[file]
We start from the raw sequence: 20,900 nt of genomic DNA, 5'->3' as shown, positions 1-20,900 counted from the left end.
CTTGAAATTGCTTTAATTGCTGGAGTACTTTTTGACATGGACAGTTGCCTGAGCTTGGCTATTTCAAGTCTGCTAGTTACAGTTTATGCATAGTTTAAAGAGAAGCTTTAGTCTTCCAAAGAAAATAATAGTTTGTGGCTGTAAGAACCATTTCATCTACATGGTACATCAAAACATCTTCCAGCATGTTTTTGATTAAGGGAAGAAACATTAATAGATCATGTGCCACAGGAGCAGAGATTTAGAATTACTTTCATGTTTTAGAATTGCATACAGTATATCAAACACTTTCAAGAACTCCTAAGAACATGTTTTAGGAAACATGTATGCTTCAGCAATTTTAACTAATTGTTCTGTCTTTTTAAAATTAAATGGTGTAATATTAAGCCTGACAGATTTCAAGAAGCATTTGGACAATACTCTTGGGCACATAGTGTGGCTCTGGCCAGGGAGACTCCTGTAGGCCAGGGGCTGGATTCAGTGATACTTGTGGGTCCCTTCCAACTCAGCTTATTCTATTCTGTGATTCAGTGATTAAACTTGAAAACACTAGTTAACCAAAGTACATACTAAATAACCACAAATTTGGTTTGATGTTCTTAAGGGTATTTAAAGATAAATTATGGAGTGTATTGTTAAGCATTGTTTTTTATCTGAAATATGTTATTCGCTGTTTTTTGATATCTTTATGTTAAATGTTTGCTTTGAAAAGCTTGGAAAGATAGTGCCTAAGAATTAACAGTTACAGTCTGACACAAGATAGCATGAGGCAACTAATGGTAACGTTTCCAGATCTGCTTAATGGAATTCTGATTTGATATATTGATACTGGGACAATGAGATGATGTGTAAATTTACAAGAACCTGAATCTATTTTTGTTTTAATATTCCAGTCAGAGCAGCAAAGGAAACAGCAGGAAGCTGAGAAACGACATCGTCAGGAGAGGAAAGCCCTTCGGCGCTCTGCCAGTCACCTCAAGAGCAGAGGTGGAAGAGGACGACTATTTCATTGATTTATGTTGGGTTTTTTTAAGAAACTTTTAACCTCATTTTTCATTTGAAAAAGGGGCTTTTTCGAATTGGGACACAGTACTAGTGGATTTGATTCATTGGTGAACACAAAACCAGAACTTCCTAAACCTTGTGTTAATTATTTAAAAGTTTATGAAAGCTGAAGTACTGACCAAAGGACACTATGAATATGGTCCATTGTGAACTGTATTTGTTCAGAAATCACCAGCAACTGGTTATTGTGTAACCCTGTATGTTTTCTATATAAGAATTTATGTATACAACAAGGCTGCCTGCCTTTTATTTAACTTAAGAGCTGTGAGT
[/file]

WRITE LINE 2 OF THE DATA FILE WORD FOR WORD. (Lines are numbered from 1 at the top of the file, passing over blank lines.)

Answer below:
CTTGAAATTGCTTTAATTGCTGGAGTACTTTTTGACATGGACAGTTGCCTGAGCTTGGCTATTTCAAGTCTGCTAGTTACAGTTTATGCATAGTTTAAAGAGAAGCTTTAGTCTTCCAAAGAAAATAATAGTTTGTGGCTGTAAGAACCATTTCATCTACATGGTACATCAAAACATCTTCCAGCATGTTTTTGATTAAGGGAAGAAACATTAATAGATCATGTGCCACAGGAGCAGAGATTTAGAATTACTTTCATGTTTTAGAATTGCATACAGTATATCAAACACTTTCAAGAACTCCTAAGAACATGTTTTAGGAAACATGTATGCTTCAGCAATTTTAACTAATTGTTCTGTCTTTTTAAAATTAAATGGTGTAATATTAAGCCTGACAGATTTCAAGAAGCATTTGGACAATACTCTTGGGCACATAGTGTGGCTCTGGCCAGGGAGACTCCTGTAGGCCAGGGGCTGGATTCAGTGATACTTGTGGGTCCCTTCCAACTCAGCTTATTCTATTCTGTGATTCAGTGATTAAACTTGAAAACACTAGTTAACCAAAGTACATACTAAATAACCACAAATTTGGTTTGATGTTCTTAAGGGTATTTAAAGATAAATTATGGAGTGTATTGTTAAGCATTGTTTTTTATCTGAAATATGTTATTCGCTGTTTTTTGATATCTTTATGTTAAATGTTTGCTTTGAAAAGCTTGGAAAGATAGTGCCTAAGAATTAACAGTTACAGTCTGACACAAGATAGCATGAGGCAACTAATGGTAACGTTTCCAGATCTGCTTAATGGAATTCTGATTTGATATATTGATACTGGGACAATGAGATGATGTGTAAATTTACAAGAACCTGAATCTATTTTTGTTTTAATATTCCAGTCAGAGCAGCAAAGGAAACAGCAGGAAGCTGAGAAACGACATCGTCAGGAGAGGAAAGCCCTTCGGCGCTCTGCCAGTCACCTCAAGAGCAGAGGTGGAAGAGGACGACTATTTCATTGATTTATGTTGGGTTTTTTTAAGAAACTTTTAACCTCATTTTTCATTTGAAAAAGGGGCTTTTTCGAATTGGGACACAGTACTAGTGGATTTGATTCATTGGTGAACACAAAACCAGAACTTCCTAAACCTTGTGTTAATTATTTAAAAGTTTATGAAAGCTGAAGTACTGACCAAAGGACACTATGAATATGGTCCATTGTGAACTGTATTTGTTCAGAAATCACCAGCAACTGGTTATTGTGTAACCCTGTATGTTTTCTATATAAGAATTTATGTATACAACAAGGCTGCCTGCCTTTTATTTAACTTAAGAGCTGTGAGT